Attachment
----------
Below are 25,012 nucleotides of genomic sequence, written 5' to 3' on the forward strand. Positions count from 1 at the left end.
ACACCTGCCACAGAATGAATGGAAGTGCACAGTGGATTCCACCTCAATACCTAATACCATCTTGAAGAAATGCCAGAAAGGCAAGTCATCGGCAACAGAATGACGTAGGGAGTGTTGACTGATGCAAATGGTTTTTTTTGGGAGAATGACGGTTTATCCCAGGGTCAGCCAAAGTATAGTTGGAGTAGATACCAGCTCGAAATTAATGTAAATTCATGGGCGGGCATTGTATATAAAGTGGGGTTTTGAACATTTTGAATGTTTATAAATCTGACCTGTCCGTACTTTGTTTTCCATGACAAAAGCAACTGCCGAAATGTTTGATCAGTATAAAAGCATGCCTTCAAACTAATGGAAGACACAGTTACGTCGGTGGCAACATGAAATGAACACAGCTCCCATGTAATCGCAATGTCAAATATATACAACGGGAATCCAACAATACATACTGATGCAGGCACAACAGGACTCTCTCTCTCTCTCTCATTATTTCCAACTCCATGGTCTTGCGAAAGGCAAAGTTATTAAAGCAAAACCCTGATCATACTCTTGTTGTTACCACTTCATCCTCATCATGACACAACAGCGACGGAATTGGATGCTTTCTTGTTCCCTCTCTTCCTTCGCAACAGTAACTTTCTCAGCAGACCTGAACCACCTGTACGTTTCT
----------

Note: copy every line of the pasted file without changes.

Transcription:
Below are 25,012 nucleotides of genomic sequence, written 5' to 3' on the forward strand. Positions count from 1 at the left end.
ACACCTGCCACAGAATGAATGGAAGTGCACAGTGGATTCCACCTCAATACCTAATACCATCTTGAAGAAATGCCAGAAAGGCAAGTCATCGGCAACAGAATGACGTAGGGAGTGTTGACTGATGCAAATGGTTTTTTTTGGGAGAATGACGGTTTATCCCAGGGTCAGCCAAAGTATAGTTGGAGTAGATACCAGCTCGAAATTAATGTAAATTCATGGGCGGGCATTGTATATAAAGTGGGGTTTTGAACATTTTGAATGTTTATAAATCTGACCTGTCCGTACTTTGTTTTCCATGACAAAAGCAACTGCCGAAATGTTTGATCAGTATAAAAGCATGCCTTCAAACTAATGGAAGACACAGTTACGTCGGTGGCAACATGAAATGAACACAGCTCCCATGTAATCGCAATGTCAAATATATACAACGGGAATCCAACAATACATACTGATGCAGGCACAACAGGACTCTCTCTCTCTCTCTCATTATTTCCAACTCCATGGTCTTGCGAAAGGCAAAGTTATTAAAGCAAAACCCTGATCATACTCTTGTTGTTACCACTTCATCCTCATCATGACACAACAGCGACGGAATTGGATGCTTTCTTGTTCCCTCTCTTCCTTCGCAACAGTAACTTTCTCAGCAGACCTGAACCACCTGTACGTTTCT